How Your Doctor’s Coffee Jones is Going to Get Your Personal Data Stolen*

Yolonda Smith
May 30, 2017 · 7 min read

*amongst other things

There have been dozens of articles about the insecurity of various “smart” things, leaving your televisions open to ransomware; your lightbulbs vulnerable to viruses; your toaster unable to do the thing it loves to do the most: light bread on fire until it becomes brown. Turns out that our precious tea kettles are no exception — two years ago some researchers in London discovered that smart kettles could be made to expose Wi-Fi passwords in plaintext.

I know what you’re thinking: what does this have to do with my doctor? Well, it turns out that staff in hospitals and healthcare facilities drink a lot of coffee. Like a lot. I mean an actual ton of it. I can already hear the coffee-swillers out there, teeth stained and bitter breathed growling, “nobody drinks more coffee than me”, welp Walking Dead extra, unless you’re a surgeon, I beg to differ.

Now, your doctor drinking coffee isn’t inherently a problem. If it keeps my doctor from dozing off in the operating room, I say let’s get her some coffee, stat! Coffee is delicious, and the advent of smart kettles have made it possible for people to make every cup perfect — keeping our doctors, NPs, RNs and the brilliant support staff happy.

The in-vogue topic of the moment in Infosec and IoT is the insecurity of medical devices: infusion pumps susceptible to buffer overflows; pacemakers that can be hacked over Wi-Fi, you know, that old rag. But this got me to thinking: what are the odds that a group of people that LOVE coffee might want to throw an insecure smart coffee maker on the hospital Wi-Fi network? And what are the odds that these coffee makers might be exposed to the open Internet?

After a 5-minute search (executed 4/13/2017) on Shodan, the IoT Search Engine, it turns out those odds are pretty good — 64% of the U.S.-based Internet-facing devices running the telnet service in hospitals are also running the protocol indicative of smart kettles. This is based off cumulative search terms, “hospital”, “clinic”, “healthcare” and “physician”. I filtered out the results that had “animal” or “veterinary” in them.

“64% of the U.S.-based Internet-facing devices running the telnet service in hospitals are actually smart kettles.”

So, now I have another question for you: what are the odds the Wi-fi that these highly exploitable smart kettles are connected to share the same SSID and password throughout the hospital’s campus? I’d wager, pretty good. I mean, if you can’t boil a cup of water precisely to 100 degrees from 3 floors away, what is even the point?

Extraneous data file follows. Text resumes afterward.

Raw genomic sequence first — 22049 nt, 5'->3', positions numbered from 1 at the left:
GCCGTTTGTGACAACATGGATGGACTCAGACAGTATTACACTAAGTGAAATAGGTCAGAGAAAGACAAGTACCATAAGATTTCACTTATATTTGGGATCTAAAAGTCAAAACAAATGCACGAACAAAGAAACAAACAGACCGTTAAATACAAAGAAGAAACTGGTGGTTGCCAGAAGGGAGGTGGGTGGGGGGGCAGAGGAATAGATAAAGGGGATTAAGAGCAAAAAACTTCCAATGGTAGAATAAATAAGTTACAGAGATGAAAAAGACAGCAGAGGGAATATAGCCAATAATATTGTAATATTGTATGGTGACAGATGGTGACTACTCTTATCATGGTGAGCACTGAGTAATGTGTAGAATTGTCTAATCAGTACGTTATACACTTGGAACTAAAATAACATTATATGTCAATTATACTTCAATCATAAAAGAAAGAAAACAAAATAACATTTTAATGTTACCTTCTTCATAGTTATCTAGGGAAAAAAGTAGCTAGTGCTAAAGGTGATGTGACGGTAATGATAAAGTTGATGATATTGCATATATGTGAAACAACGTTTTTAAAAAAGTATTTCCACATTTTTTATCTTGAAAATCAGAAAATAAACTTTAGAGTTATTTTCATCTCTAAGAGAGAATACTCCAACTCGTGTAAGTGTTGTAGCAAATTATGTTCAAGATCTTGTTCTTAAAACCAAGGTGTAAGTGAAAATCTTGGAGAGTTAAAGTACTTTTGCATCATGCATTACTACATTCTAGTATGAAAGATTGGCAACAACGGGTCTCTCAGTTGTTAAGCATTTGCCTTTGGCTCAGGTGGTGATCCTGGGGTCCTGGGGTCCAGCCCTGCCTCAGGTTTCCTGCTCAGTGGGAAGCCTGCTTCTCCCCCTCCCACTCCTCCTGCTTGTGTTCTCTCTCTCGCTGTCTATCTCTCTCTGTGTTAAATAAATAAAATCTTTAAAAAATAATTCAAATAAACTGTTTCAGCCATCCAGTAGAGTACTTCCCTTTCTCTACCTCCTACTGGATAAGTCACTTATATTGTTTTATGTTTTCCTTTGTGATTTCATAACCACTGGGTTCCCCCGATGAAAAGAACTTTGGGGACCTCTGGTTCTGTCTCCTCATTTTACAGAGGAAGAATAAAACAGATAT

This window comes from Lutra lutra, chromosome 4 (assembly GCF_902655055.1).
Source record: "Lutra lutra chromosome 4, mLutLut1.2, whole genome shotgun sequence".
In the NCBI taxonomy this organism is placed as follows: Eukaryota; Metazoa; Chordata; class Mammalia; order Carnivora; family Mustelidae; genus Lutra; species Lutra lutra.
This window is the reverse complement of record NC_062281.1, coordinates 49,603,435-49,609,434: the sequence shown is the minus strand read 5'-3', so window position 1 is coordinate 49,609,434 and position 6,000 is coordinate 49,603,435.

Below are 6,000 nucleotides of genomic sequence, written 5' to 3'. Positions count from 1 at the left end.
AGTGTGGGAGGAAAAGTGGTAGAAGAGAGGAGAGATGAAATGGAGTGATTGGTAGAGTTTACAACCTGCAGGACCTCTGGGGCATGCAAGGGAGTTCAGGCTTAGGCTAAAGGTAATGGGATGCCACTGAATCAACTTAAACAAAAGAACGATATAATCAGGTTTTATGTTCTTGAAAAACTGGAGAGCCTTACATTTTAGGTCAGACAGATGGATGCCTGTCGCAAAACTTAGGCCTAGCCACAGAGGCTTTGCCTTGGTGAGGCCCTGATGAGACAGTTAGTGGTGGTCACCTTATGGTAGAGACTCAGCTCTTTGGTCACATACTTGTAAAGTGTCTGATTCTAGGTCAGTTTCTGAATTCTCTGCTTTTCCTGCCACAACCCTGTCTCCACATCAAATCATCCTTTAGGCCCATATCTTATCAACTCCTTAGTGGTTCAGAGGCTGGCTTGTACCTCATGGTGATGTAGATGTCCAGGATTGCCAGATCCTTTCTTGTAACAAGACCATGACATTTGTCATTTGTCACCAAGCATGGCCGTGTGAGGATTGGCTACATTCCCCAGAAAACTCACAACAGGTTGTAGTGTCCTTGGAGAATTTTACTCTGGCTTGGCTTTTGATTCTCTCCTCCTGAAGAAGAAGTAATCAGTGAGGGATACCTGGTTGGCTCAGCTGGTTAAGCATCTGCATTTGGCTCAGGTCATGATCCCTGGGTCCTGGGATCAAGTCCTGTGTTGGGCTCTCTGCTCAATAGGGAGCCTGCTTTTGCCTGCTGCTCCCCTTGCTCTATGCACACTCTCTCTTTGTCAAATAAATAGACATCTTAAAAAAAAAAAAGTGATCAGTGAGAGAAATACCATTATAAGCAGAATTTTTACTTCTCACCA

Now, I know what you’re thinking: who cares if the smart kettle ends up on the hospital network as long as it’s not on a super-special network segment like, say, the cardiology ward? Well, I don’t want to burst your bubble:

Ok, so there’s a smart kettle on the cardiology ward Wi-Fi with telnet open…what does that all mean? Let’s walk through the worst case scenario:

  1. A bored person sits in the hospital waiting room. Has laptop, has a Wi-Fi card they can put into monitor mode. No Wi-Fi password, but can see that there are a couple of hospital networks out there — all of which are protected.
  2. Bored person looks around and notices a few members of the staff huddled around a slick-looking coffee pot. Sees one of them refill the pot with water and set the temperature on smartphone. Bored person got a good look at the coffee pot on the way to the bathroom — doesn’t see the tell-tale sign of an Ethernet connection; wonders if the pot is connected via Wi-Fi.
  3. Bored puts their Wi-Fi card into monitor mode and conducts a passive wireless scan. From this, bored person is able to learn the closest SSID in use as well as which devices are currently connected to it, including the coffee pot.
  4. Feeling reckless, bored person decides to have some fun, but the key is to not raise any suspicions which is why the coffee pot makes an excellent target (highly unlikely that anyone will know or care about it going offline). It turns out person knows a little bit about wireless networking, so person sets up a fake network on their laptop, giving it the same name as the hospital’s SSID without any encryption. Person begins to issue disassociation packets to try and force the other devices to reconnect to the fake network.